Capitalism Cons - Social Studies 30

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First found May 22, 2018

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Tim Berners-Lee
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Transcript

The honeymoon doesn’t last
Disadvantages
•Consumers can be manipulated by advertising
•Prices and incomes might not reflect what is best for society
•Business cycle experiences many ups and downs (=
considerable unemployment)
•Monopolies and oligopolies can emerge that charge
unreasonable prices
•Extreme income inequality results
•Industry cost-cutting can lead to environmental problems
•Insecurity is present on a large scale
•Difficult to break out of cycle of poverty
 Lack of concern for the workers, seen in
industrialization nations from Great Britain’s factories,
US slavery, sweatshops in Asia
 The Great Depression, the 1990s dotcom bubble, the
2008 global recession, Enron…
 Competition does not mean a level playing field for all
companies (eg WalMart, Standard Oil)
 Global climate change brought about by the increasing
consumerism promoted by capitalism
 http://crisisofcredit.com/
 Classical liberal ideas had transformed society, but
not everyone benefitted equally
 Injustice or natural law (depends on your perspective)
 Rapid transformation of economic systems =
focus on efficiency and profit over humanity
 Protest – Luddites
 Economic liberal attitudes changed much more quickly than
political or humanitarian attitudes (rebound)
►child labor (women and children paid less)
►12-16 hour days
►limited or no breaks for meals
►corporal punishment
►fear of losing job
►living miles away from the factory
►poor living conditions
►short life span
►"Sarah Golding was poorly and so she stopped her
machine. James Birch, the overlooker, knocked her to
the floor. She got up as well as she could. He knocked
her down again. Then she was carried to her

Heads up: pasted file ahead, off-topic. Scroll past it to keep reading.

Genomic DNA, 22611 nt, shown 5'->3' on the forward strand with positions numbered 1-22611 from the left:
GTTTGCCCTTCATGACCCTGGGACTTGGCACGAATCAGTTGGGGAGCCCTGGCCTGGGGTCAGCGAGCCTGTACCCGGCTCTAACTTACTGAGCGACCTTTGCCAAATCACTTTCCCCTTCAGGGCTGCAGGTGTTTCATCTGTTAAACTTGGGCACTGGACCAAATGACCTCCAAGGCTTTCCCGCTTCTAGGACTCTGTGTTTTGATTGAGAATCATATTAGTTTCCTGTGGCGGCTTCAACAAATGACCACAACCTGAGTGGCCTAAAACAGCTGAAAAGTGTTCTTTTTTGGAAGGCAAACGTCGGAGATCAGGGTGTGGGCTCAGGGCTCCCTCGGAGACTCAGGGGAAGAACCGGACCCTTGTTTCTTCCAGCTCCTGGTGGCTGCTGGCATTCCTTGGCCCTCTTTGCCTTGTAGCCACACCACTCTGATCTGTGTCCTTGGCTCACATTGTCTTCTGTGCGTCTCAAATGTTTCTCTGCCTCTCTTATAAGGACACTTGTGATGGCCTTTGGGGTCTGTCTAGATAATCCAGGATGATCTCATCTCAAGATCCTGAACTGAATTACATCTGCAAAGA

house.......she was found dead in her bed. There was
another girl called Mary......she knocked her food can
to the floor. The master, Mr. Newton, kicked her and
caused her to wear away till she died. There was
another, Caroline Thompson, who was beaten till she
went out of her mind. The overlookers used to cut off
the hair of any girl caught talking to a lad. This head
shaving was a dreadful punishment. We were more
afraid of it than any other punishment for girls are
proud of their hair." An interview in 1849 with an unknown woman who worked
in a cotton factory as a child.
 “reactionary” – origin: French revolution
(opposition to revolution, conserve the
monarchy)
 Edmund Burke: Society has a natural hierarchy
which does not allow for equal political rights
(less educated/experienced = less able to
participate)
 Therefore, economic inequality can be justified
 Leaders should be humanitarian, but stability is
the primary concern
 Focus: equality through government intervention
(to varying degrees)
 Cooperation vs competition
 Utopian Socialists - modifying classical
liberalism
 Robert Owen – New Lanark
 Louis Blanc – socialist communities
 John Stuart Mill – liberal philosophy – including
the need for labor legislation to protect workers
against the abuses of the laissez-faire capitalist
system.
Some of the first government interventions during
the Industrial Revolution included labor
regulations
The creation of unions (often very difficult at first)
gave the workers a stronger voice
 Triangle Shirtwaist Fire
 London Match-worker’s Strike
 Public ownership of property
 ideals of equality and economic strength is
promoted (usually in areas of national importance, areas
of high risk or to protect employment)
 Joint ownership is often favored
 Government controls and subsidies
 Redistribution of wealth
 social programs and progressive taxation,
direct and indirect taxation (GST, airline fuel
taxes)
 Very similar to Canada’s economy, however it is more
socialized
 More unionized – attitude of cooperation instead of
competition
 “Cradle to Grave” – services span lifetime (prenatal care
to university tuition to senior’s pensions)
 Indicative Planning – 5 year plans
 Differ from Communist five year plans as they are
created by labor, management and government to
indicate where the economy should go
 What goods/services to produce: consumer
demand and government determination of goods
citizens need
 How to produce the goods/services: competition
with some government help if necessary
 Who should the goods/services be distributed to:
government ensures economic equality by
providing basic goods and services for everyone,
goods/services also produced for those who can
afford them
 What is your opinion of capitalism?
 In your answer, include a reflection on:
 What are the basic tenants of classical economic
liberalism (capitalism)?
 What are the benefits of capitalism?
 What are potential problems created by capitalism?
 Is the rejection of capitalism and acceptance of socialism
a better way?
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